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Retailers expect ‘toughest business conditions in 10 years’ in coming months

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Retailers expect the sharpest deterioration in conditions since 2009 in the coming months, according to a survey by business group CBI.

Whilst retail sales volumes and orders both fell at their fastest since December 2008 in the year to August, sales were only slightly below average for the time of year.

The survey highlighted that conditions have further deteriorated, with investment intentions for the year ahead staying negative for the sixth consecutive quarter, albeit to the least extent over this year so far.  Employment also fell for the eleventh straight quarter in August.

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Within the sub-sectors, only non-store retailing posted a rise in sales, while volumes dropped across most other sectors.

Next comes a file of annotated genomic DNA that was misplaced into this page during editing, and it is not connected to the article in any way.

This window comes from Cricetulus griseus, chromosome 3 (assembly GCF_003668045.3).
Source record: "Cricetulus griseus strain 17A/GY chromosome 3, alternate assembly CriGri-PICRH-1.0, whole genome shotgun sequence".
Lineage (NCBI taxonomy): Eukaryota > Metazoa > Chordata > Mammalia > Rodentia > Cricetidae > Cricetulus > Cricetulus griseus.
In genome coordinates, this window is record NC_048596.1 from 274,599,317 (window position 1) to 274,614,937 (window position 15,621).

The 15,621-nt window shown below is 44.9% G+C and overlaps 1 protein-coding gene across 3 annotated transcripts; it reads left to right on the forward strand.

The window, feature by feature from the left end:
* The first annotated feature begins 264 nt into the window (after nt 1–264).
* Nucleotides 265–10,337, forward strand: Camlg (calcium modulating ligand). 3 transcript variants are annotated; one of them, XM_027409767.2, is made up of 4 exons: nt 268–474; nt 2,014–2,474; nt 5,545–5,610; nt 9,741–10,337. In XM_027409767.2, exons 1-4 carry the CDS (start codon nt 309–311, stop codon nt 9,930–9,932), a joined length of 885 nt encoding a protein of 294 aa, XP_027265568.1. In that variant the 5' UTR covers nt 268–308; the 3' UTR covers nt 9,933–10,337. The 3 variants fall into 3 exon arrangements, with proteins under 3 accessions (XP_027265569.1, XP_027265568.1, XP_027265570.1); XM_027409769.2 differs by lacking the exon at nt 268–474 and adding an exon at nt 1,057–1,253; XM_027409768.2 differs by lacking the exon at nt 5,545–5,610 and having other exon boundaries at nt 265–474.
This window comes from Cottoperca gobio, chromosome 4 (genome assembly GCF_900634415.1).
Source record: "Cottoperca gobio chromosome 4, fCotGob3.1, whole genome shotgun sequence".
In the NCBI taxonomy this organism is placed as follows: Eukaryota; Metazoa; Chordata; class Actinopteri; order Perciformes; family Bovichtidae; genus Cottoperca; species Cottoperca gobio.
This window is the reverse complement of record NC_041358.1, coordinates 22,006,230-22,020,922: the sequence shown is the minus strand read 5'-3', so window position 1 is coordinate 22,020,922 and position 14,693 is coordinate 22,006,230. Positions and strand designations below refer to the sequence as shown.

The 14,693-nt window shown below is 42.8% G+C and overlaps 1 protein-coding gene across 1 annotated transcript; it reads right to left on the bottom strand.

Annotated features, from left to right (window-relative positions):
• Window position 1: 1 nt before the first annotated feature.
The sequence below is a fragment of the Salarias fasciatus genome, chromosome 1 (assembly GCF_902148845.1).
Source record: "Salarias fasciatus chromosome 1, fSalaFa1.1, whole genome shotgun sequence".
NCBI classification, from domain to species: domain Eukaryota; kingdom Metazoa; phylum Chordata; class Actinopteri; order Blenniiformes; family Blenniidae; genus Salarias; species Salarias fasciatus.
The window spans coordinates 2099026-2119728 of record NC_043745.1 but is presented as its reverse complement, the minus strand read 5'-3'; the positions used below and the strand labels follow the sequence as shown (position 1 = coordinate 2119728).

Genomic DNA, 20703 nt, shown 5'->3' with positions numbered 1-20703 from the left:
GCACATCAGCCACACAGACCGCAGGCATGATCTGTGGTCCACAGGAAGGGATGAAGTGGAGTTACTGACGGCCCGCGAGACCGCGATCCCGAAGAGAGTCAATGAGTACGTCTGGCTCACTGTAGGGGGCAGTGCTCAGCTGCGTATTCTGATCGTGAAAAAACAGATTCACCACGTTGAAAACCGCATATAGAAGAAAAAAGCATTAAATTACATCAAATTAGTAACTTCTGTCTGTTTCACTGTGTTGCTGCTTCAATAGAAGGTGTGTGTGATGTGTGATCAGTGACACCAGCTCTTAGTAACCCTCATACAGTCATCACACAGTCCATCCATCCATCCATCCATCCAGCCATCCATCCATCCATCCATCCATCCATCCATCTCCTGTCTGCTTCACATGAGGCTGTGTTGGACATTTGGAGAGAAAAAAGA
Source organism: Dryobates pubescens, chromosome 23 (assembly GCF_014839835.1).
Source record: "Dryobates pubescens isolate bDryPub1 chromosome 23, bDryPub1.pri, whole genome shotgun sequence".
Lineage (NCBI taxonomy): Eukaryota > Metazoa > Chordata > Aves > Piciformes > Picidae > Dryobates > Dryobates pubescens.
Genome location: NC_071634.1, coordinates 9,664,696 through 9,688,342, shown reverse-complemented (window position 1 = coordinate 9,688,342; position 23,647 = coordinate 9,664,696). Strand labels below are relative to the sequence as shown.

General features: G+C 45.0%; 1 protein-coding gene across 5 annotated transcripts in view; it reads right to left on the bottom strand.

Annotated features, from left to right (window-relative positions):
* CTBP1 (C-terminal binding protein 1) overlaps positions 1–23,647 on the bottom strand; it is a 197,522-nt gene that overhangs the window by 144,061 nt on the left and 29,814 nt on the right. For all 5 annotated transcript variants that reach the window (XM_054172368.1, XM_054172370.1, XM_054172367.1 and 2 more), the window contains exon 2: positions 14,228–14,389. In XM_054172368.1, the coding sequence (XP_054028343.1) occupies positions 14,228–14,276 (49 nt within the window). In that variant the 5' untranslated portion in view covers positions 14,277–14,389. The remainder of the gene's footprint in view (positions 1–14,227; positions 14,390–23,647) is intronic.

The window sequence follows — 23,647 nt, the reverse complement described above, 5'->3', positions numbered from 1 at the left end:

Internet sales growth remained below its long-run average, with the rise similar to last month, and the same pace of growth expected to continue next month. Stock levels compared to expected sales spiked higher, matching the survey record high seen in November 2014.  

Anna Leach, CBI deputy chief economist, said: “Sentiment is crumbling among retailers, and unexpectedly weak sales have led to a large overhang of stocks. With investment intentions for the year ahead and employment down, retailers expect a chilly few months ahead.

“It is unsurprising that business confidence has deteriorated sharply, with a potential no-deal Brexit on the horizon. But retailers are also buckling under the cumulative burden of costs, including an outdated business rates system and the apprenticeship levy.

“Businesses will be looking for government action at the Budget in the coming months to alleviate some of these pressures.”

Elsewhere, wholesale sales volumes in the year to August fell at the quickest pace since April 2013, after seeing no growth last month, although orders placed upon suppliers saw the slowest decline in seven months.

Across the economy more broadly, growth has been volatile in the first half of 2019, driven by companies stockpiling ahead of previous Brexit deadlines.

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Joe Peskett

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